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About the Claude mirror project

a collaboration with Suzanne Matheson and Alex McKay

Over twenty years ago Suzanne had a research fellowship at the Yale Center for British Art. Alex was acting as her photographer. We were shown a newly arrived collection of watercolour landscape drawings, the 'fair copy' of Anne Cooper's 18th c journey down the River Wye, her original drawings would eventually end up at the Chepstow Museum. The drawings were elliptical. Someone said something like, 'might they have anything to do with those Claude mirrors Rev William Gilpen was so fond of?'

McKay had two things in mind, having canoed much of the Thames, and some of the Cam, he wanted to canoe down the River Wye, and this would be a perfect way of persuading Suzanne to do it with him. They did. And it seemed to him that the Claude minor was absurd, because one turns their back to the landscape view one wishes to see, and views it in reflection, altered to suit notions of the Picturesque. He thought it would be a good 'one-liner', a silly device that could be used ironically in some post-colonial-decolonizing art-making, pointing out the willfulness of European Settlers and their refusal to really see the land, and people, for what they really are.

We were not prepared for the uncanny beauty of a Claude mirror, nor the feeling that, when we visited canonical landscape viewing stations, that the Claude mirror resonated with many historical works.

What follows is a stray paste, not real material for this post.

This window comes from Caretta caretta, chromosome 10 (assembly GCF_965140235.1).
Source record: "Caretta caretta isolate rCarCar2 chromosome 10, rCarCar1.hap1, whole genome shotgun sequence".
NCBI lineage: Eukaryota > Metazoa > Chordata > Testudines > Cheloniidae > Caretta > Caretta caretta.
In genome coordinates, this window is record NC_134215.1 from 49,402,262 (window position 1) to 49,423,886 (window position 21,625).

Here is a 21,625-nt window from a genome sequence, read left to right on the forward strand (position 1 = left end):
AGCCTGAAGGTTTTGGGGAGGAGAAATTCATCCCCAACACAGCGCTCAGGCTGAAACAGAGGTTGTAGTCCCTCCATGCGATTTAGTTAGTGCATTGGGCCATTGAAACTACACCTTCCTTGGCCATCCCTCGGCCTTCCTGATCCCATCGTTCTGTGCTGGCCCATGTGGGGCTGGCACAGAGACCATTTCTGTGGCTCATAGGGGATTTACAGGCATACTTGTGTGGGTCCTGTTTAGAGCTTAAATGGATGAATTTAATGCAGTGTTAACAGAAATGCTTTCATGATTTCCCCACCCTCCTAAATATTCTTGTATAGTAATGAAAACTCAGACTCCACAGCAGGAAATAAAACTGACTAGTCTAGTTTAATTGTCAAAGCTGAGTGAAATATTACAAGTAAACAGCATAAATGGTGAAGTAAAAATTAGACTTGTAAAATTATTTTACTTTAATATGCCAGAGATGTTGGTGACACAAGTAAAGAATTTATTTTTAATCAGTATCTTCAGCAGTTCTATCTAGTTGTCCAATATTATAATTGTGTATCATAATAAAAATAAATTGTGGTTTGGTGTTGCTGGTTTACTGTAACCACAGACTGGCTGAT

4 Tintern x 4.jpg

What is a Claude mirror?

A Claude mirror is a slightly convex black mirror that was used to view landscape by Romantic poets, tourists and artists during The Long 18th Century. It was generally hand-held, square, round, rectangular, or elliptical, and encased in a wood and leather. It was used by turning one's back to the landscape view one wished to view, holding the mirror aloft, slightly higher than eye-level, and by way of fine adjusts of the hand, and whole body, left, right, up, down, one framed the view, excluding one's own reflection. It sharpens contrast, increases colour saturation and darkens shadows simplifying the image. It is a compositional aid, and with knowing the elements of the Picturesque, laid out by the likes of The Rev. Wm. Gilpin and others, it is a rather powerful instrument for finding, and creating views.

But Why?

That is always a good question. This is, of course, pre-photography. The only way to get an image of a place one visited was to draw or paint it, or have someone else do it. Artists then, as now, often had works of famous views ready at hand to sell, and there was a thriving print industry, including picture post-cards of a sort, but like now, especially through social media, one liked to prove and one-up one's fellow tourists, have an experience that was 'more authentic' and prove one had been to a particular place.

The Claude mirror, like social media today, carried a kind of social currency that one would carry back to the drawing rooms, ballrooms and other places of polite society and converse about. Of course one could bluff, or one could actually have such experiences. How capable you were in conveying an experience would often be the social credit you could accumulate. The Claude mirror, and the Picturesque, played a central role in polite society maybe 100 years, displaced mostly by photography, once it became accessible. Read your Jane Austin.

Besides, Claude mirror images can be very beautiful.

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